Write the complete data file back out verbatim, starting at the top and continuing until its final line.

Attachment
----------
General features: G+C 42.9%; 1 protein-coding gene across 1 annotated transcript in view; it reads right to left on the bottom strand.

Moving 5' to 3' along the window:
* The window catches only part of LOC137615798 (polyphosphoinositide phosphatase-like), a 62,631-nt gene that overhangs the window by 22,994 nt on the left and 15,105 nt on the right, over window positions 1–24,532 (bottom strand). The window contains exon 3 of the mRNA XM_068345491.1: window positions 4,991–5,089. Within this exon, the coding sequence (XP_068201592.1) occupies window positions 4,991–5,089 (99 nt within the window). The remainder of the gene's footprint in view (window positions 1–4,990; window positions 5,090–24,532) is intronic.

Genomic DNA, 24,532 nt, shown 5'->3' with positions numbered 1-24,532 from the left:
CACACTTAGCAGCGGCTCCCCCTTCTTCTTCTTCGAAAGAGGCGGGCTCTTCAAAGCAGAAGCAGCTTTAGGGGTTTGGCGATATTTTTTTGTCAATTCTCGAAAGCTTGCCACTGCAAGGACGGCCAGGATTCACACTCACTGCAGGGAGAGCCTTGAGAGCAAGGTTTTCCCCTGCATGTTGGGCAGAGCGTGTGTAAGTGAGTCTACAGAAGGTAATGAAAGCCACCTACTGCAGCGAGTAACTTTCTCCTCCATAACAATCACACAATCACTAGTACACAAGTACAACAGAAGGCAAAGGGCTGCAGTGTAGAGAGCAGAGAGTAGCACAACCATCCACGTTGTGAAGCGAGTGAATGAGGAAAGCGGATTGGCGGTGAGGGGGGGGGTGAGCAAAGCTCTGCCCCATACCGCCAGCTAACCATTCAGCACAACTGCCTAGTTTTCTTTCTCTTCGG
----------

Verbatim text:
General features: G+C 42.9%; 1 protein-coding gene across 1 annotated transcript in view; it reads right to left on the bottom strand.

Moving 5' to 3' along the window:
* The window catches only part of LOC137615798 (polyphosphoinositide phosphatase-like), a 62,631-nt gene that overhangs the window by 22,994 nt on the left and 15,105 nt on the right, over window positions 1–24,532 (bottom strand). The window contains exon 3 of the mRNA XM_068345491.1: window positions 4,991–5,089. Within this exon, the coding sequence (XP_068201592.1) occupies window positions 4,991–5,089 (99 nt within the window). The remainder of the gene's footprint in view (window positions 1–4,990; window positions 5,090–24,532) is intronic.

Genomic DNA, 24,532 nt, shown 5'->3' with positions numbered 1-24,532 from the left:
CACACTTAGCAGCGGCTCCCCCTTCTTCTTCTTCGAAAGAGGCGGGCTCTTCAAAGCAGAAGCAGCTTTAGGGGTTTGGCGATATTTTTTTGTCAATTCTCGAAAGCTTGCCACTGCAAGGACGGCCAGGATTCACACTCACTGCAGGGAGAGCCTTGAGAGCAAGGTTTTCCCCTGCATGTTGGGCAGAGCGTGTGTAAGTGAGTCTACAGAAGGTAATGAAAGCCACCTACTGCAGCGAGTAACTTTCTCCTCCATAACAATCACACAATCACTAGTACACAAGTACAACAGAAGGCAAAGGGCTGCAGTGTAGAGAGCAGAGAGTAGCACAACCATCCACGTTGTGAAGCGAGTGAATGAGGAAAGCGGATTGGCGGTGAGGGGGGGGGTGAGCAAAGCTCTGCCCCATACCGCCAGCTAACCATTCAGCACAACTGCCTAGTTTTCTTTCTCTTCGG